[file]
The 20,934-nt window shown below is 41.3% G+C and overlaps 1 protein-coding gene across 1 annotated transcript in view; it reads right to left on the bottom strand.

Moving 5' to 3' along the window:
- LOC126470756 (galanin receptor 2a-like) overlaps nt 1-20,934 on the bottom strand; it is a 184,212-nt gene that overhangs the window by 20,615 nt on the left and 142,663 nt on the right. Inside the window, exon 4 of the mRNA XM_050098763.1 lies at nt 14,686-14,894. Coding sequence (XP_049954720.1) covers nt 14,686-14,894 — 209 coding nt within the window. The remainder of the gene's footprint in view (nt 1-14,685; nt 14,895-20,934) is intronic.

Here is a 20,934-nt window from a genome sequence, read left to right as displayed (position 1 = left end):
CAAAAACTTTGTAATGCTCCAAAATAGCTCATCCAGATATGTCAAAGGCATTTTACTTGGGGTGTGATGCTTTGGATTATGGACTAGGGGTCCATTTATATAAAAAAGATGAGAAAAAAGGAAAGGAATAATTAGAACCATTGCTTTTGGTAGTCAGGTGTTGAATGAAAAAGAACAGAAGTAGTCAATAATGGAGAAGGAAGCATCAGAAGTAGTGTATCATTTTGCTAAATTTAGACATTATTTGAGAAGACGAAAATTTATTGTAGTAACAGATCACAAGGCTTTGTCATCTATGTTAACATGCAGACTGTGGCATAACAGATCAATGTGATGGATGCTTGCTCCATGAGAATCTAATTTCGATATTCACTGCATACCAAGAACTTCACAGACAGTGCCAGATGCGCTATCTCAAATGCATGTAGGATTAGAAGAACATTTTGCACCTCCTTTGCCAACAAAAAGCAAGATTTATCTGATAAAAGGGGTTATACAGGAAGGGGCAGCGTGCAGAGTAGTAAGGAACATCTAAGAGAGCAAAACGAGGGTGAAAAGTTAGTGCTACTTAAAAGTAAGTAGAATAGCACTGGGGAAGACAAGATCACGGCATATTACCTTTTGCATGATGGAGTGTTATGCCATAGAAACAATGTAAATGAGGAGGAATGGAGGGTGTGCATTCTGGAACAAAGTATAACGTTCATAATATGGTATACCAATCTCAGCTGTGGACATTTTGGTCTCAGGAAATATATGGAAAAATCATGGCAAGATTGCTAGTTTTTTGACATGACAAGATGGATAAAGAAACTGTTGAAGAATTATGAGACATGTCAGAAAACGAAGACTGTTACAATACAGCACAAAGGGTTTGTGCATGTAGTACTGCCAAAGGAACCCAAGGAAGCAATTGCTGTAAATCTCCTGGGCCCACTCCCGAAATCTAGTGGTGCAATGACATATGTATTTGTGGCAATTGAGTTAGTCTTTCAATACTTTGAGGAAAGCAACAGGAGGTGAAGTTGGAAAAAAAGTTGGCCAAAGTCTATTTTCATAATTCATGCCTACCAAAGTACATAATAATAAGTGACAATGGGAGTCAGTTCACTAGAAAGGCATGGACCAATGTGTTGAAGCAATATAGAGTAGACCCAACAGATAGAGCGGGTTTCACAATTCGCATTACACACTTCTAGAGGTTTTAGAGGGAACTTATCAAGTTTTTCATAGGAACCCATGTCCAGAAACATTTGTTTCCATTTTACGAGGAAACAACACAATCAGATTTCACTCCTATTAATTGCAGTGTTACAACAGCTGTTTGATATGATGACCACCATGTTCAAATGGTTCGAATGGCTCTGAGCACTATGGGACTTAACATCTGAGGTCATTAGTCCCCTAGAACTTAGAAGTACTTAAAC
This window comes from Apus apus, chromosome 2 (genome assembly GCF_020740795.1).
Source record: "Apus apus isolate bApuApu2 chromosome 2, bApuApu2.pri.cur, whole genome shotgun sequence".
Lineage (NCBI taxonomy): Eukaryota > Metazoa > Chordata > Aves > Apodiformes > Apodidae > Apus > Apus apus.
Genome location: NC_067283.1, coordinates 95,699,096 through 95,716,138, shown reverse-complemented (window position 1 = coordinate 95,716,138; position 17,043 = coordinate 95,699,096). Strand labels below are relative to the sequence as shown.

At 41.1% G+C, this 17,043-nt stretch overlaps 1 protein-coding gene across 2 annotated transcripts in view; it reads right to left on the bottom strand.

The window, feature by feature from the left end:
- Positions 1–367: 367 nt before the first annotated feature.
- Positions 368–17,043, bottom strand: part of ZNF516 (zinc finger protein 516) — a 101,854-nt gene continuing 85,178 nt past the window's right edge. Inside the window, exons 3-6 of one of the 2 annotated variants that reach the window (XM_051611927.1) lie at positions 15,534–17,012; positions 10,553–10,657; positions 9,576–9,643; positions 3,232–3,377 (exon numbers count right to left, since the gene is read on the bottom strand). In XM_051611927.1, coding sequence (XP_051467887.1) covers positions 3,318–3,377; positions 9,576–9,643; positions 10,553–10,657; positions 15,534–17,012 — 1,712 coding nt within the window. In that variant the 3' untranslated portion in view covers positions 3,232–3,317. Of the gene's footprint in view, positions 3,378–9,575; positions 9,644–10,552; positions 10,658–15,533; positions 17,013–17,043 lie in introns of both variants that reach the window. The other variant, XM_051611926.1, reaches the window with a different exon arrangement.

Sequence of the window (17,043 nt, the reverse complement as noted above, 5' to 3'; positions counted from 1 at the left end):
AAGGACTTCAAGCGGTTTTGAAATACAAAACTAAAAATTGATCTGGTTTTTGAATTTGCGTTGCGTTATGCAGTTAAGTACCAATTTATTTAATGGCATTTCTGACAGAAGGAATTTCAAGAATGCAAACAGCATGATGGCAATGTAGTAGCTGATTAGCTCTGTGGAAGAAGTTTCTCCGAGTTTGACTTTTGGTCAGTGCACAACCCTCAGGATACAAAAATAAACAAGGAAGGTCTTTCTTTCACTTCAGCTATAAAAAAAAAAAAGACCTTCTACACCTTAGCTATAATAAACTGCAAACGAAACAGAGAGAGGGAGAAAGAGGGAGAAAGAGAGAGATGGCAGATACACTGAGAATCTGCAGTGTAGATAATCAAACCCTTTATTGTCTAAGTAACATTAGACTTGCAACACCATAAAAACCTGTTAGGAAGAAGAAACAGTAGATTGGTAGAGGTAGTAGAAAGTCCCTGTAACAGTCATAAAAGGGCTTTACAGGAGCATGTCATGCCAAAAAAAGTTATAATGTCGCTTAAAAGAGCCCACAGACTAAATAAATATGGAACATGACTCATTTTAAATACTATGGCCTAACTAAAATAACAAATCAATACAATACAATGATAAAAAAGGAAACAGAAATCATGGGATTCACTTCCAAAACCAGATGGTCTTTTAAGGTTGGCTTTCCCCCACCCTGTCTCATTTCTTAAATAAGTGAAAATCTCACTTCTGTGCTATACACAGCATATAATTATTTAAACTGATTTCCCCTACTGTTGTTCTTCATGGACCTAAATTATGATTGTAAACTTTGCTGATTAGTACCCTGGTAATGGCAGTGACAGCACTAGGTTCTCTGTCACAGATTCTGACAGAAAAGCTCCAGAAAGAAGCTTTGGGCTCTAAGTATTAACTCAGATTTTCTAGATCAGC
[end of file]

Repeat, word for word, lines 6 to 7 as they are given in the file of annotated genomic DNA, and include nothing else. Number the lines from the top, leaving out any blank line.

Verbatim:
This window comes from Apus apus, chromosome 2 (genome assembly GCF_020740795.1).
Source record: "Apus apus isolate bApuApu2 chromosome 2, bApuApu2.pri.cur, whole genome shotgun sequence".